Writers Ask Writers: What do you do when the writing gets tough?

iStock_000009427997XSmallThis is a difficult question to answer at the moment because the book I am currently writing has, 40,000 words into it, been anything but tough. It’s been a joy to write, a gift, something I can’t wait to sit down and work away at, to the extent that I get cranky when I have a day where kids and other jobs make writing impossible. Ideas rush at me anywhere and everywhere; I have pages full of scribble, an entire plot outline – I even, for the first time ever, know how the book is gong to end before I get to the end.

But it’s not always like this. Motivation does flag, words get stuck, procrastinations like Twitter and Facebook beckon and seem so much more appealing than adding to the daily word count. Getting 40,000 words into a book without this happening is something of a miracle, and I am thankful to the writing Gods that this book, so far is blessed.

Trouble at the start

On the other hand, If I Should Lose You, my second book, took a long time to get started. I wrote a couple of short stories, toying around with the idea, and then I had my second child. She had a series of health complications which meant spending some time in hospital and so I didn’t write anything more on the book until she was about nine months old and in the clear. I picked up the short stories and wondered how the hell I was going to go on with the story, but luckily I was still as interested in the idea behind the book – organ donation – as I had been when I started over a year before. And the time off had caused some more ideas to gather in my mind about the story.

The most difficult part at that point was finding a voice. I wrote lots of bits that were okay, but just didn’t sound right. It wasn’t flowing. I find reading to be the most helpful thing to do at this point. Reading widely, reading lots of books, because suddenly , a sentence in a book will sound to me just like the voice I am trying to capture. I’ll use that sentence as the starting point for a scene. And I’ll make sure I read several pages of the book every time I sit down to write, just to keep the voice in my head. In this case, the book was Joan Didion’s The Year of Magical Thinking. Something about the stubbornness in Didion’s voice in that book, the questioning, the refusal to accept grief, felt right for my character.

Then, a blessing. I was awarded a residency at Varuna, The Writers House on the strength of the fifty pages I had written. A residency is a wonderful boost. It made me feel that the work must have something good in it to have been selected above all the other submissions, and it gave me one whole week of tranquil and focussed writing time to get the first draft down. I wrote 5000 words each day at that residency, to finished the first draft, which is a significant hurdle to soar across.

Trouble in the middle

My next book, which has not yet seen the light of day, has been the most problematic. So even writers with two published books under their belts, like me, have trouble. After finishing If I Should Lose You and before starting on the book I’m currently writing, I wrote another book. Let’s call it book three. I got to about 20,000 words into book three and hated it. I told myself I just had to push on because the worst thing to do is to stop. So I pushed on until I had a draft, sitting down each day, forcing myself to write when honestly I would have rather eaten my own fingernails. Something wasn’t right and I had no idea what. I sent the first draft to my agent and she was ho-hum about it. Let me tell you there is nothing more dispiriting than having your agent be non-committal about the 65,000 odd words you’ve just sent her.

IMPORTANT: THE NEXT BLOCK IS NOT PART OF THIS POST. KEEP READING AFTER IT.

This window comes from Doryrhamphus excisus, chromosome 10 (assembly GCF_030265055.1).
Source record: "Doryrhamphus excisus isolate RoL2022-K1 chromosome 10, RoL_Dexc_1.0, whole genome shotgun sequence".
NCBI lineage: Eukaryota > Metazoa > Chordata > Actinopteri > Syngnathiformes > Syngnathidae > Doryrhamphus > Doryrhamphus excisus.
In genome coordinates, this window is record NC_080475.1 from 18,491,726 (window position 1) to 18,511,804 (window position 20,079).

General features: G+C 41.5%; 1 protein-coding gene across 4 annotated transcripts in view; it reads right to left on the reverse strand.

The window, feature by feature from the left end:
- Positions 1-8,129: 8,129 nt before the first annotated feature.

So I put the book away. Let it rest. And a few months later I had a revelation. The reason I hated it, the reason it wasn’t right, the reason it lacked spark was because I’d broken my own cardinal rule about research. I don’t usually research a book properly until I’ve finished the first draft because I don’t want the research to get in the way of the story. But for this book, because I was writing it for a PhD, I did lots of research as I wrote. The research began to dictate the book. The story and the characters became secondary to what the research was telling me the book should be about.

I thought all was lost, that it was unrecoverable. So I continued to let it sit. I started writing my new book. And I continued to read. Then I read a book that suddenly opened up to me the possibilities for my own book three. That I could play around with the structure a whole lot more. I could stop being so damn serious. I could relax a bit more with it, throw out three-quarters of the research and see what my characters would do, if I just let them be themselves.

I won’t get back to book three until I’ve finished the book I’m currently writing, book four. Book four has the energy and where the energy is, is where I need to be. Maybe book three will become book four when it comes to publication and vice versa, who knows. But the big lesson I learned was that if I hate writing a book as much again as I hated writing book three, I need to stop and work out what is wrong before I keep going.

Do other writers experience the same thing?PWFC author collage

Well, Annabel Smith will fill you in on all the reasons why killing off your main character is not such a good idea if you want to be able to continue writing your book. Emma Chapman discusses her feelings of doubt when writing How to be a Good Wife, and the need for self belief here. I love the way Dawn Barker describes the “expansive, manic phase” of excitement when things are going well, which I can certainly relate to at the moment! Amanda Curtin delves into the scary unknown of writing without a plan and I can absolutely relate to what Sara Foster says about starting a book being the hardest thing.

I hop you’ve enjoyed this month’s Writers Ask Writers Post. We’ll be back again next month with a whole new topic. If there’s something you’d like us to tackle, please let me know in the comments. Or if you have your own way of working through times when the writing isn’t flowing, I’d love to hear about it.